Warning: this story contains an image of a deceased polar bear that some may find disturbing.
SVALBARD, SVALBARD – A German cruise line is facing outrage after one of its employees shot and killed a wild polar bear in Norway after the animal attacked one of its employees.
Hapag-Lloyd Cruises said its ship was docked at Spitsbergen, the largest island on Norway’s Svalbard archipelago, on Saturday when the bear attacked a guard hired to go on shore before passengers to ensure there aren’t any polar bears in the area.
The guard suffered non-life-threatening head injuries and was airlifted out, Hapag-Lloyd Cruises said in a statement on Facebook.
“The incident occurred when the four-person polar bear guard team, who are always on board for these expedition cruises as required by law, prepared for a shore leave,” the company said.
However, they failed to spot one bear who attacked one of the guards, the cruise line said. The other guards shot the bear after trying unsuccessfully to evict the animal, the company said.
“There had to be intervention for reasons of self-defense and to protect the life of the attacked person,” the company said. “We are extremely sorry that this incident has happened.”
The incident occurred during a 10-day cruise on the MS Bremen, a ship that holds up to 155 passengers.
The World Wildlife Fund lists polar bears as a vulnerable species.
“It’s incredibly tragic,” said wildlife conservationist Jeff Corwin on CNN Sunday. “When there’s only 25,000 polar bears left on the planet, every one matters.
“When you are in this ecosystem as a tourist, as an explorer or as a scientist, you have the responsibility to follow the protocols to ensure that you stay safe and that you don’t interfere with the wild behavior of polar bears.”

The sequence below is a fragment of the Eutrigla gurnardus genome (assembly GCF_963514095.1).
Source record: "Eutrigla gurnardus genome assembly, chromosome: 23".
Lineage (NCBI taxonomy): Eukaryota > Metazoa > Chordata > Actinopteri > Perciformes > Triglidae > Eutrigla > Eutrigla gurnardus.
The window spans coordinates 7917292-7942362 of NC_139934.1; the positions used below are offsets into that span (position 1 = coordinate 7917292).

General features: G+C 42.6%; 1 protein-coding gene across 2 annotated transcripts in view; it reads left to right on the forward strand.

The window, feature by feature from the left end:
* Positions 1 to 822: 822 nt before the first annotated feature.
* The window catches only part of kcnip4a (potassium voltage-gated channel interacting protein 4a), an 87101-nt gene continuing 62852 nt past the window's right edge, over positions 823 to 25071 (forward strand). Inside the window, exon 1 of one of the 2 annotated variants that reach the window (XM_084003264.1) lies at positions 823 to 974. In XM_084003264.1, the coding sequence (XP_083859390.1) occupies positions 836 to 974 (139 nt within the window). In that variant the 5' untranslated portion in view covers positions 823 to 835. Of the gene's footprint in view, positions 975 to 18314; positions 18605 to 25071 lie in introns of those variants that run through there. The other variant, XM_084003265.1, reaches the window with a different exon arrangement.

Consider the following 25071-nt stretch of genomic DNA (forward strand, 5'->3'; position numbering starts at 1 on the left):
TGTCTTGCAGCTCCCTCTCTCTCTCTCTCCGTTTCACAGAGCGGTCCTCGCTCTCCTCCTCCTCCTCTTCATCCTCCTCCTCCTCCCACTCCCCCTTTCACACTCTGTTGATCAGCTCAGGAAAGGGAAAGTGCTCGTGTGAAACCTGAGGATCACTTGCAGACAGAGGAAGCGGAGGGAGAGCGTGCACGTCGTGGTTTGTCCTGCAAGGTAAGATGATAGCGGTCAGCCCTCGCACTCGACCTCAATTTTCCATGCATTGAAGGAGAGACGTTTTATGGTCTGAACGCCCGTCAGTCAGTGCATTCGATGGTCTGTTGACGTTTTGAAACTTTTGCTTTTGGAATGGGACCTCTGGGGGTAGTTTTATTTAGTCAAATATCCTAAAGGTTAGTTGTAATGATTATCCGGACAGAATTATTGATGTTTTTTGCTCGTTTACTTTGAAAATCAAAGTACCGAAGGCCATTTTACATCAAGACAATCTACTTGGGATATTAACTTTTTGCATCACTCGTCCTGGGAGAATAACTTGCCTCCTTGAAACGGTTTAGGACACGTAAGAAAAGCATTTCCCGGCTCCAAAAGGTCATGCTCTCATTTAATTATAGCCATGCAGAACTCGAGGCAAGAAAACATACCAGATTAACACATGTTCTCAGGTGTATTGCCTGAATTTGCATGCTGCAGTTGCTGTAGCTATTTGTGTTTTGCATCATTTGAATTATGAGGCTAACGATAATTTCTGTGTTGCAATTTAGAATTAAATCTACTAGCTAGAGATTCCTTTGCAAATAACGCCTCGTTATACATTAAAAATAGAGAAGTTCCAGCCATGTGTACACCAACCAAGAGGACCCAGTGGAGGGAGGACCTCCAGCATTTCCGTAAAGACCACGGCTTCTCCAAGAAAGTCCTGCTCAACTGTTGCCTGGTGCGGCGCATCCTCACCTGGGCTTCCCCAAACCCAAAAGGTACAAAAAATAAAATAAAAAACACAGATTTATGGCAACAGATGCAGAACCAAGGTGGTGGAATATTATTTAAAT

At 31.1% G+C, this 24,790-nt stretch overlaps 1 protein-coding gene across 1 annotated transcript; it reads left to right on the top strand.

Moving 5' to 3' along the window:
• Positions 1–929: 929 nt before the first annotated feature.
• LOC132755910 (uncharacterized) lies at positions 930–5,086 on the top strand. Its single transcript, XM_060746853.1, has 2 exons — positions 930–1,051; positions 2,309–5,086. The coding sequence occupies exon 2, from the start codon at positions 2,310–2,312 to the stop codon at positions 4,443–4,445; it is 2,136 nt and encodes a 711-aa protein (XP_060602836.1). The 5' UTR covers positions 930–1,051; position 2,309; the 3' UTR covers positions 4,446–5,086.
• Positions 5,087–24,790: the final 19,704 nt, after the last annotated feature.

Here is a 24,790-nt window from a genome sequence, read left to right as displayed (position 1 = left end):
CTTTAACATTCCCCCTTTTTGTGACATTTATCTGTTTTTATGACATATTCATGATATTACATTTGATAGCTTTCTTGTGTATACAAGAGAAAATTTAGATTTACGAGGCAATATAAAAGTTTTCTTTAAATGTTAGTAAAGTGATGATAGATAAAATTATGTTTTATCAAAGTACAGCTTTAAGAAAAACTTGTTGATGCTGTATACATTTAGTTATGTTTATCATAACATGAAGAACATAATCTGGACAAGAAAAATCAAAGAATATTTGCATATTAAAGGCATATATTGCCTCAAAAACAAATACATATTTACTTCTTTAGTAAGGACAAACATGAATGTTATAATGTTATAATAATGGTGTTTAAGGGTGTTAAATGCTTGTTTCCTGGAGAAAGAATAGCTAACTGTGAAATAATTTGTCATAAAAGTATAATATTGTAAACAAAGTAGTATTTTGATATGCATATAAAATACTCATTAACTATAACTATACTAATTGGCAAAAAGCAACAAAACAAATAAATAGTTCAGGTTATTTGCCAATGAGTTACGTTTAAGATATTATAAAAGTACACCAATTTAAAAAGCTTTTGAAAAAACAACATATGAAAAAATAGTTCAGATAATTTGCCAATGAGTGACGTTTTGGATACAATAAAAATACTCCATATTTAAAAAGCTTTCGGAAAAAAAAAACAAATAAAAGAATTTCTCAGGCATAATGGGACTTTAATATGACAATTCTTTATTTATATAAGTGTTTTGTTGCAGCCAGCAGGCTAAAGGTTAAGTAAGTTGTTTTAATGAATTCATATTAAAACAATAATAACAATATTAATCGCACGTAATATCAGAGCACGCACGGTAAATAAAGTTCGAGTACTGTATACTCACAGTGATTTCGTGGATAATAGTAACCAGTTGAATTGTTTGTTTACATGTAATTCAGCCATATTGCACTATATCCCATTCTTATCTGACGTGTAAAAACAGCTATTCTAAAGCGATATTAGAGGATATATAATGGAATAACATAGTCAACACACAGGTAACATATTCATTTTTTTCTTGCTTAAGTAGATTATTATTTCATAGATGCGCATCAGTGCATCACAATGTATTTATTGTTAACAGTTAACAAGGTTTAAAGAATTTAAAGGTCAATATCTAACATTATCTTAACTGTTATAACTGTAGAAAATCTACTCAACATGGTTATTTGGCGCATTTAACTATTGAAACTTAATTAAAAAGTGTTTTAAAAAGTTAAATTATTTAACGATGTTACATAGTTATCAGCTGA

Online reaction to the episode has been highly critical.
“‘Let’s get too close to a polar bear in its natural environment and then kill it if it gets to close,’ Morons,” British actor-comedian Ricky Gervais tweeted.
“Tourism… again proving itself to be harmful to wildlife,” tweeted biologist Adam Hart.
“Maybe cruise sightseeing tours shouldn’t take place then polar bear guards wouldn’t be needed to protect gawking tourists & polar bears would be left in peace & not shot dead merely to satisfy a photo-op?” suggested genealogist Jane Roberts on Twitter.
In its Facebook statement, Hapag-Lloyd Cruises notes that landings on Spitsbergen are only possible in a few places and these are not done for polar bear observation.
“Polar bears are only observed from aboard ships, from a safe distance,” the company says.
The Norwegian Polar Institute has no shortage of warnings about polar bears and urges visitors to Svalbard — an island cluster in the Arctic Ocean, some 1,200 miles north of continental Norway — to arm themselves:
“Due to the risk of meeting polar bears visitors travelling in Svalbard must always have firearms and protection devices at hand, such as a big-game rifle and ammunition for self-defence, flare gun or an emergency signal flare pen for driving off polar bears and tripwire with flares for camping,” its online cruise handbook states.
“Do remember that it is prohibited to follow, seek out or lure polar bears. This great predator has little respect for humans and dangerous situations can easily arise if people get too close,” says the NPI, Norway’s central governmental institution for scientific research in the Arctic. “Almost every year a polar bear is killed in Svalbard after confrontations with humans or because of safety perspective in the settlements.”
The 3,000 or so polar bears living on the main island of the Svalbard archipelago outnumber humans, according to the Norwegian government.